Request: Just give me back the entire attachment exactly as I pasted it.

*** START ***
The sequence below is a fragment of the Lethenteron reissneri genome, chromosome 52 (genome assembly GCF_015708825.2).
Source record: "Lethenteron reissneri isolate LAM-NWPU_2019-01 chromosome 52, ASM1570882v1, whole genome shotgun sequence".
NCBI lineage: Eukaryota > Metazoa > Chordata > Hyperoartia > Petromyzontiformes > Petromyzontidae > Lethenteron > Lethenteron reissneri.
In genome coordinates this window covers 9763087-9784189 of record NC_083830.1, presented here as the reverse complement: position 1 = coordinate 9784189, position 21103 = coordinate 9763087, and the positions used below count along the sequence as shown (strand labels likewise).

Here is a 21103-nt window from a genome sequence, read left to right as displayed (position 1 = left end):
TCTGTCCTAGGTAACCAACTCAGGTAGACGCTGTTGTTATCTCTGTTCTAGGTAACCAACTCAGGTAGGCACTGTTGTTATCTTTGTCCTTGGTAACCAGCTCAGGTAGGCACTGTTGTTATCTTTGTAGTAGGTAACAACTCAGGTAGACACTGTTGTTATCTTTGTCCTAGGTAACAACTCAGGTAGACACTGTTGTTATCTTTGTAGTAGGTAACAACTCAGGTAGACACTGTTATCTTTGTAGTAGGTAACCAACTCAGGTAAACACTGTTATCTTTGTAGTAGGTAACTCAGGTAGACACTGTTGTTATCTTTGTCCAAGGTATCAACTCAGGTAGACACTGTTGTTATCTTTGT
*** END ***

The sequence below is a fragment of the Lethenteron reissneri genome, chromosome 52 (genome assembly GCF_015708825.2).
Source record: "Lethenteron reissneri isolate LAM-NWPU_2019-01 chromosome 52, ASM1570882v1, whole genome shotgun sequence".
NCBI lineage: Eukaryota > Metazoa > Chordata > Hyperoartia > Petromyzontiformes > Petromyzontidae > Lethenteron > Lethenteron reissneri.
In genome coordinates this window covers 9763087-9784189 of record NC_083830.1, presented here as the reverse complement: position 1 = coordinate 9784189, position 21103 = coordinate 9763087, and the positions used below count along the sequence as shown (strand labels likewise).

Here is a 21103-nt window from a genome sequence, read left to right as displayed (position 1 = left end):
TCTGTCCTAGGTAACCAACTCAGGTAGACGCTGTTGTTATCTCTGTTCTAGGTAACCAACTCAGGTAGGCACTGTTGTTATCTTTGTCCTTGGTAACCAGCTCAGGTAGGCACTGTTGTTATCTTTGTAGTAGGTAACAACTCAGGTAGACACTGTTGTTATCTTTGTCCTAGGTAACAACTCAGGTAGACACTGTTGTTATCTTTGTAGTAGGTAACAACTCAGGTAGACACTGTTATCTTTGTAGTAGGTAACCAACTCAGGTAAACACTGTTATCTTTGTAGTAGGTAACTCAGGTAGACACTGTTGTTATCTTTGTCCAAGGTATCAACTCAGGTAGACACTGTTGTTATCTTTGT